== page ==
Ongoing drops in mortgage rates coupled with continued strength in the job market are boosting confidence among builders, according to the latest National Association of Home Builders/Wells Fargo Housing Market Index (HMI).
Robert Dietz, PhD, chief economist at NAHB, reported builder confidence rose four points to 62 in February, which marked the second consecutive month in which all HMI indices posted gains. The other metrics track sentiment on current sales conditions, expectations for the coming six months, and buyer traffic.
In the aftermath of the fall slowdown, many builders are reporting positive expectations for the spring selling season, according to Dietz.
NAHB members say affordability remains a critical issue. “Rising costs stemming from excessive regulations, a dearth of buildable lots, a persistent labor shortage and tariffs on lumber and other key building materials continue to make it increasingly difficult to produce housing at affordable price points,” Dietz stated.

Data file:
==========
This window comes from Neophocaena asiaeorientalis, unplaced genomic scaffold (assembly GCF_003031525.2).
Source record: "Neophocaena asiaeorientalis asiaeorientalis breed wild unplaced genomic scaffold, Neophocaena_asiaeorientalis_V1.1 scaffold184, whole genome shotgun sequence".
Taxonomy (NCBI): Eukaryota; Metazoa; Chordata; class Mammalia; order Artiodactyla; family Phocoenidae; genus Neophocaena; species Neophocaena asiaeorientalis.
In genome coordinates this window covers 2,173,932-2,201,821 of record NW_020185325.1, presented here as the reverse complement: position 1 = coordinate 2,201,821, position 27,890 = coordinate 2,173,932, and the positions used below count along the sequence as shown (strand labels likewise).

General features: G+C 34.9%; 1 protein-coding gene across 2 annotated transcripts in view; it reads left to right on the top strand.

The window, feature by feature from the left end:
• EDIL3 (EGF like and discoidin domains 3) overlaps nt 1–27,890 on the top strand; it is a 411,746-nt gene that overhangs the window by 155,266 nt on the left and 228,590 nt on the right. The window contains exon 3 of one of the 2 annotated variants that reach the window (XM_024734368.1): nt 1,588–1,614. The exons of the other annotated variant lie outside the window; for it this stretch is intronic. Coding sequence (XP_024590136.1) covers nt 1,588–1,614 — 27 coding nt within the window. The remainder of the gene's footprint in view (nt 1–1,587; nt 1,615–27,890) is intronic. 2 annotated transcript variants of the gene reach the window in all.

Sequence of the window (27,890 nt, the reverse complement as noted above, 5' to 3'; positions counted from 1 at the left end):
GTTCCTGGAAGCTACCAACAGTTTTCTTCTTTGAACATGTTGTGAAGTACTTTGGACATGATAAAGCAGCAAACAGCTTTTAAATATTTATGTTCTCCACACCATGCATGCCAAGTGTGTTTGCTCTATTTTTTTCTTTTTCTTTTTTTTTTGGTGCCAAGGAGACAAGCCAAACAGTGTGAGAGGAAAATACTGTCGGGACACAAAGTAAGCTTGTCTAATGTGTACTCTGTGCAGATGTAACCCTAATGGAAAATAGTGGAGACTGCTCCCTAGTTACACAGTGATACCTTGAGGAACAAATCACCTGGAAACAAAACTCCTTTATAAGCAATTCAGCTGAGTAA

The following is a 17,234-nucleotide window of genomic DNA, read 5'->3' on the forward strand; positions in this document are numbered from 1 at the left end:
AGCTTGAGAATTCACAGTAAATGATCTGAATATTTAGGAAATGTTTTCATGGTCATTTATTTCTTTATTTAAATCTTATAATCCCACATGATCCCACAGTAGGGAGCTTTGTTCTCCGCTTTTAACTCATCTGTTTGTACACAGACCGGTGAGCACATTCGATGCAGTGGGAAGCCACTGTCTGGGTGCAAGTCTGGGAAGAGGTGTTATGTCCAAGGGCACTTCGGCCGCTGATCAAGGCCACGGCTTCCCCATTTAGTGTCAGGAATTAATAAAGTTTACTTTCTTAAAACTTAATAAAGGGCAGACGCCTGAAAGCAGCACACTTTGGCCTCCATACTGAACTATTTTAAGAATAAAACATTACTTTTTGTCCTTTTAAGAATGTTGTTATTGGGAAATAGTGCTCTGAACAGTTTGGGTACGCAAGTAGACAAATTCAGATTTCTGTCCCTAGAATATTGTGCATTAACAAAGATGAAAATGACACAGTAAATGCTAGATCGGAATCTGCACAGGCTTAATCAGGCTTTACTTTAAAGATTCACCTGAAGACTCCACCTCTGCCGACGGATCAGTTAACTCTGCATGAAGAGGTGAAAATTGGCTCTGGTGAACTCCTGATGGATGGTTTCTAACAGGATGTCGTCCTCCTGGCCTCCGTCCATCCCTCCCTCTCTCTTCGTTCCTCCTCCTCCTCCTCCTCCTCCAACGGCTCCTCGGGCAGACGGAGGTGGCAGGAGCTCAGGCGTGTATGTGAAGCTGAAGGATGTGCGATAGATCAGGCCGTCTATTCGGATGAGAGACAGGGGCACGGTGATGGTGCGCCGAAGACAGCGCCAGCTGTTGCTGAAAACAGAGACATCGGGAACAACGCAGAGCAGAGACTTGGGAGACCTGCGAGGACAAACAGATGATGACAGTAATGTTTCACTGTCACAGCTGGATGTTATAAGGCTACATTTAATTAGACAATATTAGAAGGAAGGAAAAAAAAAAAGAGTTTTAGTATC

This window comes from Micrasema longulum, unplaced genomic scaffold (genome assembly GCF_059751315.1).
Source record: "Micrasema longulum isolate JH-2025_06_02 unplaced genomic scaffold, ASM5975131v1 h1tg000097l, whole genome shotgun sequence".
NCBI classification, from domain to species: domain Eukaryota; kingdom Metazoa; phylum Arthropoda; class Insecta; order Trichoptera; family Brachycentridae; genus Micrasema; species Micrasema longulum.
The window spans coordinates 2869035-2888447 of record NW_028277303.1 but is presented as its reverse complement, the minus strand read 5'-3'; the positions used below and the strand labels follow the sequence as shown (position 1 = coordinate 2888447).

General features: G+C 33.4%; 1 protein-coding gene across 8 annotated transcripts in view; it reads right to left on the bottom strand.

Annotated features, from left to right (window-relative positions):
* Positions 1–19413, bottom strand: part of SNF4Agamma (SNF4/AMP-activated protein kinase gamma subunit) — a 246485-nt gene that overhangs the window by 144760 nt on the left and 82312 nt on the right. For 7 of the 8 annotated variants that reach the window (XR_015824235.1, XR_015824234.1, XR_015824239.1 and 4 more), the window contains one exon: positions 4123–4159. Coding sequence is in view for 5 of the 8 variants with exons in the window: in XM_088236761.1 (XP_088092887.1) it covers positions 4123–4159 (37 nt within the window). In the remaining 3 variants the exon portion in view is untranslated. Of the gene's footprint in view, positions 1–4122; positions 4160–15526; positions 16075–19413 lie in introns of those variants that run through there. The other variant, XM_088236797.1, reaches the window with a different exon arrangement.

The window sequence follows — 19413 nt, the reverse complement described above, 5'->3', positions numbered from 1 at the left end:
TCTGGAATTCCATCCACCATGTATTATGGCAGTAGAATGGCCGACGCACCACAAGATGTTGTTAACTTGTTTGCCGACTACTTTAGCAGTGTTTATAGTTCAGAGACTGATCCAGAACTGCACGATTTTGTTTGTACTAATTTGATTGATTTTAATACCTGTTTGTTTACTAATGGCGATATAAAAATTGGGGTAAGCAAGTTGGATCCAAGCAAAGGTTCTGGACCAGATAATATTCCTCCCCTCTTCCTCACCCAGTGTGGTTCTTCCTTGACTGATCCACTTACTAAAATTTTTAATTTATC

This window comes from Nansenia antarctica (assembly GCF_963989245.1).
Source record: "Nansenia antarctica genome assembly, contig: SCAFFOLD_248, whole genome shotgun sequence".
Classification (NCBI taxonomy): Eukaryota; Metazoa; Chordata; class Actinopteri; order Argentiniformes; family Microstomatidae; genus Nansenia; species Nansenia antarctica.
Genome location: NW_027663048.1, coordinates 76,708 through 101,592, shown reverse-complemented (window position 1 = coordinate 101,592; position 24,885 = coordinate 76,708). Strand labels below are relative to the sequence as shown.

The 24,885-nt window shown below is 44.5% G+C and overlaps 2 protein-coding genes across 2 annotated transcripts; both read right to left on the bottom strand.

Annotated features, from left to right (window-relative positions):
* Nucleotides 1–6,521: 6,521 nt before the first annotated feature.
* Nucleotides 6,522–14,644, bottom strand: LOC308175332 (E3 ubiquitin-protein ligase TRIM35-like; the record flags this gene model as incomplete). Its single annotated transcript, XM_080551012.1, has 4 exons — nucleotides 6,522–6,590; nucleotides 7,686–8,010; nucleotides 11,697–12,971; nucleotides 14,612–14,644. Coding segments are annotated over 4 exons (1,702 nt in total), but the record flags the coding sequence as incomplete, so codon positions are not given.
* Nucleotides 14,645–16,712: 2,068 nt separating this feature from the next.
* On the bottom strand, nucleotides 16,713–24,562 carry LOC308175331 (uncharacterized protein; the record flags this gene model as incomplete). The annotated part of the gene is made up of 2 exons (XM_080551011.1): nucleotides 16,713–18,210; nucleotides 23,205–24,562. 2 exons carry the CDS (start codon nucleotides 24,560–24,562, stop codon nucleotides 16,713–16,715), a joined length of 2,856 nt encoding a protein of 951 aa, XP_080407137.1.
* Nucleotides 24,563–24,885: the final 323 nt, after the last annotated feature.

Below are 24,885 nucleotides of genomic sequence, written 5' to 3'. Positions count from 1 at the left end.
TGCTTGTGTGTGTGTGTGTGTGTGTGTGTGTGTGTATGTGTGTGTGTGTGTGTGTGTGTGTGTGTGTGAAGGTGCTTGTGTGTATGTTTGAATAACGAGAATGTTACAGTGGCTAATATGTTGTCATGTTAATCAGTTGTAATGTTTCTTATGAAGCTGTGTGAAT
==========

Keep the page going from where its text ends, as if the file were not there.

The HMI gauges builder perceptions of current single-family homes sales and sales expectations for the next six months using ratings of “good,” “fair,” or “poor.” For traffic of prospective buyers, builders rate it as “high to very high,” “average,” or “low to very low.”
Scores for each component are calculated on a seasonally adjusted index, with any number higher than 50 indicating more builders view conditions as good than poor. The most recent feedback had three components as “good” with scores of 62 and higher. The index for buyer traffic improved but was lowest, scoring a metric of 48.
NAHB has conducted its monthly Housing Market Index for 30 years.